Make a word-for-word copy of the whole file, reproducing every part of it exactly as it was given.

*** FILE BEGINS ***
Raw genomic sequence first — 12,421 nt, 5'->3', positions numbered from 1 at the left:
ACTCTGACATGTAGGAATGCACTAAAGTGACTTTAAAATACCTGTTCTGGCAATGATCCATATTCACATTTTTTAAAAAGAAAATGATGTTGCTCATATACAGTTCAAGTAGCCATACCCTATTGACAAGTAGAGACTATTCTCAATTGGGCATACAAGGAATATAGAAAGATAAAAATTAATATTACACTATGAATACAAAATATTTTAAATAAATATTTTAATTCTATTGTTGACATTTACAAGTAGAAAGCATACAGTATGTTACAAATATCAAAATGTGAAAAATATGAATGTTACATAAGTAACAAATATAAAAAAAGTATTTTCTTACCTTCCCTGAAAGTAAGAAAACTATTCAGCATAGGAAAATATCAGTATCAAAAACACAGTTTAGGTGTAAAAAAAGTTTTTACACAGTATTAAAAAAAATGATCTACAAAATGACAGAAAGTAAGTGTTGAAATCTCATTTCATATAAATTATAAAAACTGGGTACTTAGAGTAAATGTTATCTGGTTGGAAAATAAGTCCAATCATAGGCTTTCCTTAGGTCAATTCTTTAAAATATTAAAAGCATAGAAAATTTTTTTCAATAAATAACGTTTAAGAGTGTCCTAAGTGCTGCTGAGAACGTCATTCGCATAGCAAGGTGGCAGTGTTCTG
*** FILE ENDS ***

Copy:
Raw genomic sequence first — 12,421 nt, 5'->3', positions numbered from 1 at the left:
ACTCTGACATGTAGGAATGCACTAAAGTGACTTTAAAATACCTGTTCTGGCAATGATCCATATTCACATTTTTTAAAAAGAAAATGATGTTGCTCATATACAGTTCAAGTAGCCATACCCTATTGACAAGTAGAGACTATTCTCAATTGGGCATACAAGGAATATAGAAAGATAAAAATTAATATTACACTATGAATACAAAATATTTTAAATAAATATTTTAATTCTATTGTTGACATTTACAAGTAGAAAGCATACAGTATGTTACAAATATCAAAATGTGAAAAATATGAATGTTACATAAGTAACAAATATAAAAAAAGTATTTTCTTACCTTCCCTGAAAGTAAGAAAACTATTCAGCATAGGAAAATATCAGTATCAAAAACACAGTTTAGGTGTAAAAAAAGTTTTTACACAGTATTAAAAAAAATGATCTACAAAATGACAGAAAGTAAGTGTTGAAATCTCATTTCATATAAATTATAAAAACTGGGTACTTAGAGTAAATGTTATCTGGTTGGAAAATAAGTCCAATCATAGGCTTTCCTTAGGTCAATTCTTTAAAATATTAAAAGCATAGAAAATTTTTTTCAATAAATAACGTTTAAGAGTGTCCTAAGTGCTGCTGAGAACGTCATTCGCATAGCAAGGTGGCAGTGTTCTG